Sunday, October 04, 2015


My grandparents had a cellar, an interesting place as any I’ve known in my life. Down in this cellar was a treasure of antiquity and mystery, history and tradition, as ever there was in any such a place. The cellar ran the length and width of the house, and it was broken into three main sections. There was the majority of the cellar, and two small separate rooms, one housing a wine press and one for canning.

It had just 2 overhead exposed light bulbs with string hanging from them to pull on and off the light. The floors, cast in cement offered no comfort or welcome, as did the surrounding atmosphere of darkness and mystery.

As you entered the cellar from the long hallway that had this almost visible portrait of a devil from the harsh paint strokes that dried on the outer door, (It was my imagination) telling you to tread cautiously and don’t wake up the demons you descended the steps and immediately things started to happen. You came to an old Victrola, with the dog looking into the sound system: “His Masters Voice.” label on the grammar phone or speaker with the big knob-like needle holder that you manually placed on a record. On the sides it had moveable slats that looked like large vents to direct the music.

As you moved past the Victrola, there was a free standing room with doors making up the walls of this room, and I wondered if my grandfather kept a monster in the room, as I gently pressed my ears against one of the doors. I would hear these noises coming out of it and would back away, my knees shaking and the urge was to run. (It was the furnace!)

There were used oxygen tanks from before the war and after, when Dad made glass novelties and other things that had an interest to me, but the thing I always went to look at was, my grandfather Joseph, fresh off the boat when the picture was taken. He is in a black pressed suit, black bow-tie, a stiff starched shirt and black shiny shoes, topped off with a boutonnière on his lapel. This picture amazed me as it had him standing in front of this grayish background from a almost Draconian set, next to a table that stood on three legs, as it was a small table. The picture must have been about 30’ x 40”, and although I was named after him, I never met him. His sharp black moustache trimmed to a pencil thickness dominated his face, and his eyes seemed to tell so many mystic stories. Here was the cradle of American life born from the “other side.”

There were two long factory tables, probably where all the glass novelties were placed and sorted before being shipped to customers. Flags, American in kind stood in one corner of the room and pictures of haunting poses of saints occupied the other walls, and as you walked the length of the cellar you could almost hear the echo of days past, each object with its own tale to tell.

Then there was Grandmas gas stove and the wonderful steaks she would make on it. She had what best can be described as an iron wired contraption with a long handle that you lifted to place a steak in, you closed the handle and placed the steak on one of the burners and there you roasted or bar-b-q the steak, leaving a mouth-watering smell that drove you crazy if you were in the least bit hungry!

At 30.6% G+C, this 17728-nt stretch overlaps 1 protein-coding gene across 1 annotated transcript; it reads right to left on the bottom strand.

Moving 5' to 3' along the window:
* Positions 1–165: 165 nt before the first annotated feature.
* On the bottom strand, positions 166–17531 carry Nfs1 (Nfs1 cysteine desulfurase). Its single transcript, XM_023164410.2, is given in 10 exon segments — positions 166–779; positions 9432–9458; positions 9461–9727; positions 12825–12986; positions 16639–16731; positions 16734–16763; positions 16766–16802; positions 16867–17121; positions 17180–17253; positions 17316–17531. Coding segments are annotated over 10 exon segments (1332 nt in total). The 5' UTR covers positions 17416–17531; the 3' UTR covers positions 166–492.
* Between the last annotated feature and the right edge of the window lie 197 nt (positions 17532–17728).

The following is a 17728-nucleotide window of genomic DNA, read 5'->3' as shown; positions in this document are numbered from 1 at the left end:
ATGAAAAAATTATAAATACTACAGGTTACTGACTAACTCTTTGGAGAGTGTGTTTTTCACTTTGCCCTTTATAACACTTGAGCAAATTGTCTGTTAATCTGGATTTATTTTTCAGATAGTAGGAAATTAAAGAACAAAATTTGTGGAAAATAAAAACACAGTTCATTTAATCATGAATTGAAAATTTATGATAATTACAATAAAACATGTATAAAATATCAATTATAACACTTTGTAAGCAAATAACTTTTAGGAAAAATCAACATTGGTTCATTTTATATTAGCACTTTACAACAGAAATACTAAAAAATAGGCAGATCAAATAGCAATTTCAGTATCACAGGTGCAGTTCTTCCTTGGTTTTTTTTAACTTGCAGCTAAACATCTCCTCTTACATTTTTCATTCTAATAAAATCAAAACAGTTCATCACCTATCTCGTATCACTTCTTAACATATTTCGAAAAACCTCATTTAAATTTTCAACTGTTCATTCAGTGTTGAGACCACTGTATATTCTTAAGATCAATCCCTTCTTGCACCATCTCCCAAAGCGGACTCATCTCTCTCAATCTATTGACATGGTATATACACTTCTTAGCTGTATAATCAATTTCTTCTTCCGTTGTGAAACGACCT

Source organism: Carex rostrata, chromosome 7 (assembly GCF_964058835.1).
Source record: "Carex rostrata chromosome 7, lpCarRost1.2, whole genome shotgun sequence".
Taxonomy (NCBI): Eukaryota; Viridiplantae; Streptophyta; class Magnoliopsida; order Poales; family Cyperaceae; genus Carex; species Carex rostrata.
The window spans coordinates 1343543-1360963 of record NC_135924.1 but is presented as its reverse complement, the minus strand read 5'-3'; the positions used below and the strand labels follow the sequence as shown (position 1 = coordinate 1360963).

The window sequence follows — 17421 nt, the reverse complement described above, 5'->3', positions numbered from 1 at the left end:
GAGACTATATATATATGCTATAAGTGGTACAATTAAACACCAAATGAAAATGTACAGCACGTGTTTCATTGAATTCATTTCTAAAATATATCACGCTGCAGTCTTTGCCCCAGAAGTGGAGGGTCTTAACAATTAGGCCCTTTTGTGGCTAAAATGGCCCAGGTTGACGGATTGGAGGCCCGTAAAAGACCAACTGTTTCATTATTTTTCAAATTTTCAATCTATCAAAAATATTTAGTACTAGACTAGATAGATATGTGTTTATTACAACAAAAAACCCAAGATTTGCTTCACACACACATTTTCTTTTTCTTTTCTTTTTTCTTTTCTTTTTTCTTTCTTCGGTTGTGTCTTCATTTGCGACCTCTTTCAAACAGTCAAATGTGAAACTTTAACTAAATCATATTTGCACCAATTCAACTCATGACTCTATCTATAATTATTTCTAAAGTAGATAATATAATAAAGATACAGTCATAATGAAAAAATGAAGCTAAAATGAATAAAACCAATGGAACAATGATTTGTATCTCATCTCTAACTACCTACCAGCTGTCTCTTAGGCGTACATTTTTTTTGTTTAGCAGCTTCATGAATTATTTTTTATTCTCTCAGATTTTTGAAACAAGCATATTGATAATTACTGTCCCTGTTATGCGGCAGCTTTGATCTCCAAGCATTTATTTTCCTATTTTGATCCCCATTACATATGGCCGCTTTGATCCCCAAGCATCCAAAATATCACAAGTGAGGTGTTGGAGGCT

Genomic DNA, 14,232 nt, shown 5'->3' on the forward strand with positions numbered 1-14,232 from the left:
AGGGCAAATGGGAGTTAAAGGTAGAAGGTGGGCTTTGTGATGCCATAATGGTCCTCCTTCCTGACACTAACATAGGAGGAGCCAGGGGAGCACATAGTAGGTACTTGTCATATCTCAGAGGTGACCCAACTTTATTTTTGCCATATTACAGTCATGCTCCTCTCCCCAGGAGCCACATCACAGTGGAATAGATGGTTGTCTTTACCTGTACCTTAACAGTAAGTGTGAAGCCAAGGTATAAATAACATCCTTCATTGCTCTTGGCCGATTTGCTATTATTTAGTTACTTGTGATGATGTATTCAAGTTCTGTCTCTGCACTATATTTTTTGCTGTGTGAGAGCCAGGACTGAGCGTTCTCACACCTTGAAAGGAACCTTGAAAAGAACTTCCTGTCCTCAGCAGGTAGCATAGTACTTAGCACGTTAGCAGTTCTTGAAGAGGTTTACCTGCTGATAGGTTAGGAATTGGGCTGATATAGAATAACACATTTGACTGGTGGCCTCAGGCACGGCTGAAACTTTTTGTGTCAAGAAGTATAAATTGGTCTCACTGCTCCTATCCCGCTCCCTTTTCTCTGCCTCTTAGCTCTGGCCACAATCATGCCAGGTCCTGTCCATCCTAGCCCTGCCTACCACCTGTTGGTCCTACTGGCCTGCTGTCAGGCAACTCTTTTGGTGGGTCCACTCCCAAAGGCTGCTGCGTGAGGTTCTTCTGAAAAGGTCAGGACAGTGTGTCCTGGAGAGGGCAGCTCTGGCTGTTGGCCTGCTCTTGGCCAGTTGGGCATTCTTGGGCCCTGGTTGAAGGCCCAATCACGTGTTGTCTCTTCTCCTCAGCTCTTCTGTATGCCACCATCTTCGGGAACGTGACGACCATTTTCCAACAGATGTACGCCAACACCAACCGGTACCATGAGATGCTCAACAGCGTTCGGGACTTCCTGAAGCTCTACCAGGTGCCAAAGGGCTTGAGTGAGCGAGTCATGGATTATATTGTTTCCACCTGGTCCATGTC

The canning room had shelves lining it, with jar after jar of tomatoes, eggplant and other canned delights that once extracted from the darkness of its home and placed on the plate created all the sunlight you needed in your life.

When Grandma cooked, she reduced things down to the simplest of terms, she cut her garlic over the pan, she tossed her spices by the pinches and stirred her magic to perfection and completion, leaving the diner totally satisfied. When the canning room came alive, while processing the tomatoes in particular, there were flies everywhere, but grandpa rigged a big fan that kept them out of the room.

Oh I would give anything to once again see my grandparents, to feel the special love that came from them, in their zest for life, their kindness and generosity, their love of food and family, because it was family and love that fueled the engine they drove.

I cannot cry that I miss them, but laugh at the memories and take comfort in their lives touching mine.

So what lurked in that cellar?


Saturday, October 03, 2015



Finding interesting people in life is a great gift from the Almighty. I don’t always find them within the family but sometimes outside that realm.

There was Uncle Zio Felice, Zia Madelena, my grandmother and the list can go on. Characters each one with a loveable Italian accent when they spoke English or at least tried.

If you went into the Italian neighborhoods, you would meet them standing and sitting outside their apartment buildings, shouting greetings in both Italian and broken English, with a smile on their eyes.

There was Pop who sat on his chair in his small front yard in a sleeveless undershirt and brown slippers, watching the world go by, there was Sloppy John the vegetable stand owner who hated little kids, with me on the top of the list.

A couple lived across the street from my family on the top floor, three stories up. All day long they sat by the window in the summer, arms folded leaning on the windowsill. The kids on the block called them the ‘Lamp Shades’ because they were a pair and seemed somewhat nosey.